What is AJAX?
It’s mostly used when data changes a lot on a webpage and needs to be updated. The biggest example where people really started to notice it being used, was Gmail by Google. It launched in 2004 and is a widely known example where, when you click on things, they update automatically without the whole page reloading . You could drag and drop emails and the server knows what you’re doing and can update its records accordingly.
I think the two biggest frameworks are React and Angular – they’re kind of fighting against each other in a way, because React is maintained by Facebook and Angular is maintained by Google. Two big powerhouses of the internet.
There are some smaller frameworks as well. Things like Emberand Vue. Vue is actually quite popular within the PHP community, so you tend to see it more on Magento websites and ecommerce websites that use a PHP based ecommerce store.
Now Google’s adapted to support these kinds of websites by loading websites using Google Chrome. So they basically try and load a web page just like someone would in a browser, but this doesn’t happen straight away. Google actually takes the static version of the web page first and then renders it later on, if it’s got time to do so. It prioritises the bigger and the faster websites when doing this. So there’s no guarantees that Google will see your dynamic content underneath.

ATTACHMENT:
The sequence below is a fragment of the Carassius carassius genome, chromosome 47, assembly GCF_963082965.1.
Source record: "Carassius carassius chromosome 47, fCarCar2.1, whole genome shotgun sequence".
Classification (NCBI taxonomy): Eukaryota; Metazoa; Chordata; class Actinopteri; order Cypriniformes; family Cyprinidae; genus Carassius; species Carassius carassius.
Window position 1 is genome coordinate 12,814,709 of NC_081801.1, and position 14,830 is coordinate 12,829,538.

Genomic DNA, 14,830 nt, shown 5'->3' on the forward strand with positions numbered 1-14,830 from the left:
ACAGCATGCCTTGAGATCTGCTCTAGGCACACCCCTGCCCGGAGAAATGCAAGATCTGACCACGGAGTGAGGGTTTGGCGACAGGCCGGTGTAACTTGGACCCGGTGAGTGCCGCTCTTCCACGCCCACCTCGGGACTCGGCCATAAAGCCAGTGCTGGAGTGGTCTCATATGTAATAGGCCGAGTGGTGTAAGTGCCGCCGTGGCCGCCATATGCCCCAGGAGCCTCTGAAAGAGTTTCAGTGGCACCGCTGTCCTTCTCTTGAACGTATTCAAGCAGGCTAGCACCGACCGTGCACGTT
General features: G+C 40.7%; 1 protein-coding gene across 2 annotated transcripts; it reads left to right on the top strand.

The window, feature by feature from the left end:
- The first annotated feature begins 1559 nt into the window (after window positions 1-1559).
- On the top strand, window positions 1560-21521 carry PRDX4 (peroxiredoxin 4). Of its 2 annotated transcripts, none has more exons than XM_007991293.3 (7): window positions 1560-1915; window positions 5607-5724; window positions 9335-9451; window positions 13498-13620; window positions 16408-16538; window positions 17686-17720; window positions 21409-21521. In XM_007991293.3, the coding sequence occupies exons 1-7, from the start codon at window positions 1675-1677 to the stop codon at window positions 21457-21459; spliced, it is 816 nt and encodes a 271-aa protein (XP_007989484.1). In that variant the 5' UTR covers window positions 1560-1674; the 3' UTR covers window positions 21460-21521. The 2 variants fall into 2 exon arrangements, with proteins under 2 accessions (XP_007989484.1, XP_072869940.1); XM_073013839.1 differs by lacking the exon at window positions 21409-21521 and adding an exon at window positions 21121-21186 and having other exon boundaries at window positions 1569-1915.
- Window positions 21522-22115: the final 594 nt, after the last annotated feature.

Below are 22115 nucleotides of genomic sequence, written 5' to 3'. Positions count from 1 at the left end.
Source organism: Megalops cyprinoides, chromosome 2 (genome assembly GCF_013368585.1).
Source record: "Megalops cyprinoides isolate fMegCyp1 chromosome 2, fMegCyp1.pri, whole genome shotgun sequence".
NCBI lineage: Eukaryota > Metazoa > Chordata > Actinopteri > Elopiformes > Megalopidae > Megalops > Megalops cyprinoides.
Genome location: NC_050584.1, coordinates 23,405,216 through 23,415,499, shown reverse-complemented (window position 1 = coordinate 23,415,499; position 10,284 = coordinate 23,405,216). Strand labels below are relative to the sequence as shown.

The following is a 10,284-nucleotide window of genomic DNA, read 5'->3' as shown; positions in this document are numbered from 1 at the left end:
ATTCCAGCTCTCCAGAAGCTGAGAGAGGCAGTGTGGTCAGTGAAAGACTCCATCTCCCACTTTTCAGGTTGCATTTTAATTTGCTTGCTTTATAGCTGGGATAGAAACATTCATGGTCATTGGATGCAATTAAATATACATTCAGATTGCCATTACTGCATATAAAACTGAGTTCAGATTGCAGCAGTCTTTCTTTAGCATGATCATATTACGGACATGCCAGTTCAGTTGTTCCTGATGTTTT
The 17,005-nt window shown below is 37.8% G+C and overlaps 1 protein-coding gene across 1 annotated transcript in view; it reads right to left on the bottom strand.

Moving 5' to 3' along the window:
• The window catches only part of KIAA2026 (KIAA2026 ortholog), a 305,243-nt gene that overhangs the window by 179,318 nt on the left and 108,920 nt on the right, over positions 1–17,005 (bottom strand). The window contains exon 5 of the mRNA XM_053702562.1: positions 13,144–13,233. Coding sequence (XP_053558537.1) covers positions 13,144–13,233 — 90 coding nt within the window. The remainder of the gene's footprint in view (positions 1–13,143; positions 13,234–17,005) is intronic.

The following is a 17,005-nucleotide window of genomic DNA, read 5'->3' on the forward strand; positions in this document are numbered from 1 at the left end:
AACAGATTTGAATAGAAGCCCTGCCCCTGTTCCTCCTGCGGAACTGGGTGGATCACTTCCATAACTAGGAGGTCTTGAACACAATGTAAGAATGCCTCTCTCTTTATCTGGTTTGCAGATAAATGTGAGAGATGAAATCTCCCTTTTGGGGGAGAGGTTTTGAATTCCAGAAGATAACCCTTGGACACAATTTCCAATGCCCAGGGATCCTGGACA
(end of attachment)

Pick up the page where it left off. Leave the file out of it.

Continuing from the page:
And of course, Google only has a huge market share in certain countries, mostly the English speaking countries. There’s lots of other countries where Google isn’t king and most other search engines really haven’t perfected the whole technique of loading web pages like they’re in a browser. So if you have a look at websites which are dynamic in a search engine such as Bing or Yandex or Baidu or DuckDuckGo, then you’ll see a very different set of content compared to what Google sees, just because they’re not able to handle those dynamic websites as well.
I think there’s three big things to do.
The second thing is to make sure is that the dynamic content gets loaded very quickly. Ideally using something like a CDN, which is a (Content Distribution Network). Some, such as AWSand StackPath, even work with dynamic content requests. Or just make sure that no matter where someone is in the world, that information gets loaded very quickly and that the search engines don’t timeout before they can actually load and render that content.
The third, and probably most important point, is to use a “Prerendering” or “Dynamic Rendering” technology, to (almost) guarantee that the search engines can read your website.
What is Prerendering?
It’s software (or a service / SaaS) that renders your pages using a virtual web browser and then serves that rendered version to search engines. So when a search engine visits your page, they actually see a static web page, rather than the dynamic page.
There are services out there such as Prerender.io and SEO4AJAX, which are Software as a Service solutions. You basically allow them to handle the whole process of rendering the page for you, then serving that to the search engines.